Carl Imhauser, PhD, Biomechanics Department
Geoffrey H. Westrich, MD, Arthroplasty Service
Unicompartmental arthroplasty of the medial compartment of the knee can alleviate pain and improve function in patients suffering from medial knee osteoarthritis (OA). However, progression of OA in the remaining lateral compartment is a common cause for failure of this treatment. The long-term objective of this study is to identify mechanical factors that may be associated with progression of OA in the lateral compartment with unicompartmental knee arthroplasty. We hypothesize that replacement of the medial compartment alters the magnitude and location of contact stresses in the lateral compartment. We will test this hypothesis through controlled mechanical loading of cadaver knee joints using robotic technology while simultaneously measuring contact stresses at the tibiofemoral joint using a specially-designed stress transducer. By participating in this project, the summer student will enhance their knowledge of OA treatment, knee joint anatomy, biomechanics, orthopaedic surgery and research study design by participating in specimen imaging, dissection and testing, assisting the clinician performing the surgical procedures, and analyzing and interpreting data.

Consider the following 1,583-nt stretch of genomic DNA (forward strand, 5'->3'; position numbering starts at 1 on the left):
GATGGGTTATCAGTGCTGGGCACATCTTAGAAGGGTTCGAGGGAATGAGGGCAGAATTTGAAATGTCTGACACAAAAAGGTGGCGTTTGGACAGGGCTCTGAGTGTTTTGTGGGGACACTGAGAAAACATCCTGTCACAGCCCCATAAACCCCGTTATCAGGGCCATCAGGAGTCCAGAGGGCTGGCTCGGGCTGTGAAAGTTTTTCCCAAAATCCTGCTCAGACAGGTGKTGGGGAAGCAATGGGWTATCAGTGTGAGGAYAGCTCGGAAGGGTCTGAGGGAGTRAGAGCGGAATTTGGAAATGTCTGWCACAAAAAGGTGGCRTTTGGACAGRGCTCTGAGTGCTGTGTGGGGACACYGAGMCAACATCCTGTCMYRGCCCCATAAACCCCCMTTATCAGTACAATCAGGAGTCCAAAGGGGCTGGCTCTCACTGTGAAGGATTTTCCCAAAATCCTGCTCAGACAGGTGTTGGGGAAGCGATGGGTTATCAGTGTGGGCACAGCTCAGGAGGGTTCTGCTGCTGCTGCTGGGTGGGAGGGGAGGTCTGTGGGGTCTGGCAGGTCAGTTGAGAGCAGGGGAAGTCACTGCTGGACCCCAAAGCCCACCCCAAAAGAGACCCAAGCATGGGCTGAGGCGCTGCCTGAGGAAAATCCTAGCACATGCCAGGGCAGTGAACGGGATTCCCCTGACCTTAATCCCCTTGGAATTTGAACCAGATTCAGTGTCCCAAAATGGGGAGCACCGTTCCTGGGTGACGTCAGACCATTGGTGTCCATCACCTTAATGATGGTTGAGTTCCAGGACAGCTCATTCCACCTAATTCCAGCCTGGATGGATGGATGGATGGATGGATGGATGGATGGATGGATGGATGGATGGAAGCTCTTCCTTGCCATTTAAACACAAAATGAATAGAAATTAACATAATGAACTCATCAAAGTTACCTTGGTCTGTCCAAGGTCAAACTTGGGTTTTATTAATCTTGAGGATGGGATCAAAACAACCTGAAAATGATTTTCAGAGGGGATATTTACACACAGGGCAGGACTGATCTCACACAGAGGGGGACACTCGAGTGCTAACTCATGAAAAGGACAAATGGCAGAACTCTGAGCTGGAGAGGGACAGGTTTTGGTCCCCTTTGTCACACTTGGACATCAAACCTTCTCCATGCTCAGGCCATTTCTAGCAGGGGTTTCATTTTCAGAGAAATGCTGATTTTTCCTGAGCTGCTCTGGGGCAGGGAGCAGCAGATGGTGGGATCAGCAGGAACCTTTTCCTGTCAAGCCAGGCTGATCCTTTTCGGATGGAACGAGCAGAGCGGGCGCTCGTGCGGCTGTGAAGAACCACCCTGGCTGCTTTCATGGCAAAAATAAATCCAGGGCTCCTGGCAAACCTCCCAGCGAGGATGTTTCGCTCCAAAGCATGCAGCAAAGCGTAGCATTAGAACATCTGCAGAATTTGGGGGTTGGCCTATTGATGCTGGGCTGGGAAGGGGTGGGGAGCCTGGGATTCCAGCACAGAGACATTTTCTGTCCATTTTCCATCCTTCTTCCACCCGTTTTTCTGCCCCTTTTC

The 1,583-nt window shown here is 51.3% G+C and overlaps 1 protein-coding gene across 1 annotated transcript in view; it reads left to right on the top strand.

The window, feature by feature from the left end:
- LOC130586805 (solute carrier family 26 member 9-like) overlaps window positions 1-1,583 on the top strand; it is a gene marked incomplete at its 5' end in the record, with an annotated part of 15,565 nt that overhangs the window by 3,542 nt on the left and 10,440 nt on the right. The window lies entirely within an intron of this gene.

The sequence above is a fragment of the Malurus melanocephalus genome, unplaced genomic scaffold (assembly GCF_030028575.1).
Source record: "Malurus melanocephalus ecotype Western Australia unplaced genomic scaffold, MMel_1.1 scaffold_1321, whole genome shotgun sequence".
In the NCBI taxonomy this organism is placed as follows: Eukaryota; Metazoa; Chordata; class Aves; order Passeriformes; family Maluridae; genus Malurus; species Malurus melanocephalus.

This Position Has Been Filled.